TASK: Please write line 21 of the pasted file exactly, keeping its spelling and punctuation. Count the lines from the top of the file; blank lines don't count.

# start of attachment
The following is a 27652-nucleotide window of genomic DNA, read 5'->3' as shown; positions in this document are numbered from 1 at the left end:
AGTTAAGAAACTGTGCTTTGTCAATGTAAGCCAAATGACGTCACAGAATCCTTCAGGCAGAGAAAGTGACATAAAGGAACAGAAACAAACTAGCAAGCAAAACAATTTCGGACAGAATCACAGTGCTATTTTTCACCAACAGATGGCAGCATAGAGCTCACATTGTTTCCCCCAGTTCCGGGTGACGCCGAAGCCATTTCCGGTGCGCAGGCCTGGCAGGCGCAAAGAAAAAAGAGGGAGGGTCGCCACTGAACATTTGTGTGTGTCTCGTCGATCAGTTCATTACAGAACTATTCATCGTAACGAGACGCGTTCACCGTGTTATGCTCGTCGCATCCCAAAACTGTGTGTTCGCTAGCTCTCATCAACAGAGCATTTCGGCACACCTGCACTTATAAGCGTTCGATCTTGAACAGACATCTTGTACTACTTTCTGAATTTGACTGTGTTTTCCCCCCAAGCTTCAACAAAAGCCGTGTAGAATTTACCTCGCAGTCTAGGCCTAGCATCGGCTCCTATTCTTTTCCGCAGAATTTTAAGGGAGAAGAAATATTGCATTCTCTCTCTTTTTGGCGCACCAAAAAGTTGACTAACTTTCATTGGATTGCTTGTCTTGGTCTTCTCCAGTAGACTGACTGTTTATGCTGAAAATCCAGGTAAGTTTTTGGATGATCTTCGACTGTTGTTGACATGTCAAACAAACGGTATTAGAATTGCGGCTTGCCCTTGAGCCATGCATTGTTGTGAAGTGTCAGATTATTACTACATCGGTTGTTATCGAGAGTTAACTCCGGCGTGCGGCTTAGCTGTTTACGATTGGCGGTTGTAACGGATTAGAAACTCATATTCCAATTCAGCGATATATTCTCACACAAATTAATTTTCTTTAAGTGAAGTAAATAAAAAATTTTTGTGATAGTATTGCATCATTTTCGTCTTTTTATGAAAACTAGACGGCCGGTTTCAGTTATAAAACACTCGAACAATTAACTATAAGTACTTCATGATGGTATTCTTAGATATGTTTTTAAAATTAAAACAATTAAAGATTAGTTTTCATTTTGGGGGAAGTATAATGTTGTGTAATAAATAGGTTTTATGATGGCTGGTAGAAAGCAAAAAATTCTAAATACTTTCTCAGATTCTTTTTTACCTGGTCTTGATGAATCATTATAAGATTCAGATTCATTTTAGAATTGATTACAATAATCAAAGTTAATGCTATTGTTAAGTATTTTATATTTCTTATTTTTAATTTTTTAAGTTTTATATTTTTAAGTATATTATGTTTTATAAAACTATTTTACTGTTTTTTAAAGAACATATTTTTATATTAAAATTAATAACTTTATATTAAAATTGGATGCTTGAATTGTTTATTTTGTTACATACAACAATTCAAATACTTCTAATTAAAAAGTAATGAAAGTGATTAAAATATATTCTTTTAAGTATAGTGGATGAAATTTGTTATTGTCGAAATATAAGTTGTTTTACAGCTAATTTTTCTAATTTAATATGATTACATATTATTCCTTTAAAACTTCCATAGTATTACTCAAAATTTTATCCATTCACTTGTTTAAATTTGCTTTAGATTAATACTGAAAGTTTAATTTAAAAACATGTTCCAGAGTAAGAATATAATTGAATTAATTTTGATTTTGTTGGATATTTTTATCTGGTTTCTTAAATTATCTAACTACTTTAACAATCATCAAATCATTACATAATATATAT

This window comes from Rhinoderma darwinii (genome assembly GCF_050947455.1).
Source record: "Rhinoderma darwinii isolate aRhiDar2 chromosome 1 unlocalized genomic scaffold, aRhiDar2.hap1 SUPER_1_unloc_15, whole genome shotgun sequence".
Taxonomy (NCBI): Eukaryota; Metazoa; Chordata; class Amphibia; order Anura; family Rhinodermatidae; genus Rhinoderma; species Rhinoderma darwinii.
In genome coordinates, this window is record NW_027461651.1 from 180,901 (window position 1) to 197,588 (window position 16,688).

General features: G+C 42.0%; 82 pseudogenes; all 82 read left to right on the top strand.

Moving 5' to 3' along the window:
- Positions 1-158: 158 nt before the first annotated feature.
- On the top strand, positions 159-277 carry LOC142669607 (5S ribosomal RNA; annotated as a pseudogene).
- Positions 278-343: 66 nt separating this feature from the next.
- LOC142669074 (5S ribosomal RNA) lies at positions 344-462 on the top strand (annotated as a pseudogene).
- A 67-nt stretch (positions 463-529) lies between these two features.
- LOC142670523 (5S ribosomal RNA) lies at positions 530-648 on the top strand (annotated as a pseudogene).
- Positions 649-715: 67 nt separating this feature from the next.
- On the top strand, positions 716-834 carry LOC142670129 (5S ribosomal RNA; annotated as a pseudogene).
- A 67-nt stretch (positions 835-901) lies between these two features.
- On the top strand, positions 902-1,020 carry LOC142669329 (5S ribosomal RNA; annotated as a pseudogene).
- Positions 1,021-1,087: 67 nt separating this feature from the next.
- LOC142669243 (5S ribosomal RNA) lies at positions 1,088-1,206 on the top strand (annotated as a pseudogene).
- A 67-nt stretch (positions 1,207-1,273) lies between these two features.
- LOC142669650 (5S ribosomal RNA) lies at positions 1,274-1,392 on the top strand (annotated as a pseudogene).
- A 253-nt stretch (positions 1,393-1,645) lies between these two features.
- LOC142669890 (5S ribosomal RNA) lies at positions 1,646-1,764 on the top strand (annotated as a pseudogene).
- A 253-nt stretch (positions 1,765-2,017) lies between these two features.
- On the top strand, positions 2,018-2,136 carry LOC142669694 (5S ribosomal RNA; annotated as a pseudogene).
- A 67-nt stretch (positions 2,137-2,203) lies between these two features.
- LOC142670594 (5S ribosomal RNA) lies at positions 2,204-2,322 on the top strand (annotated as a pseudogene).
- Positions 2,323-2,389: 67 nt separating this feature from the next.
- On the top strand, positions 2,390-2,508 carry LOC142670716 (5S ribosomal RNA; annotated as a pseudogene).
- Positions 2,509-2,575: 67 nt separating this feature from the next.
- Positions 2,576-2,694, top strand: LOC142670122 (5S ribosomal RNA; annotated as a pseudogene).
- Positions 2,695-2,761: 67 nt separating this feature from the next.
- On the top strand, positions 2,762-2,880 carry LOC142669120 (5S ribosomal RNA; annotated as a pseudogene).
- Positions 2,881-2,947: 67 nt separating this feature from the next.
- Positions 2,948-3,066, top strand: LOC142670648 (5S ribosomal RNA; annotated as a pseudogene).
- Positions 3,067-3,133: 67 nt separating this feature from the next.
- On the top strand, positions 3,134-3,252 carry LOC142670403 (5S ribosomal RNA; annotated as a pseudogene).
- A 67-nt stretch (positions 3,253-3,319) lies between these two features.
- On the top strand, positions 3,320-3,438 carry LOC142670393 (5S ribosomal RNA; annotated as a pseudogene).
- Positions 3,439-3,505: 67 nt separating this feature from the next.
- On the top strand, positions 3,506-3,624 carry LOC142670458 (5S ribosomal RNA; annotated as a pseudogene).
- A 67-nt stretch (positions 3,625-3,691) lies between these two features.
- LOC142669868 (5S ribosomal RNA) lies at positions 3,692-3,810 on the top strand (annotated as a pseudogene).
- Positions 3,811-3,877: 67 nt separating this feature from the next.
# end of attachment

- A 67-nt stretch (positions 1,207-1,273) lies between these two features.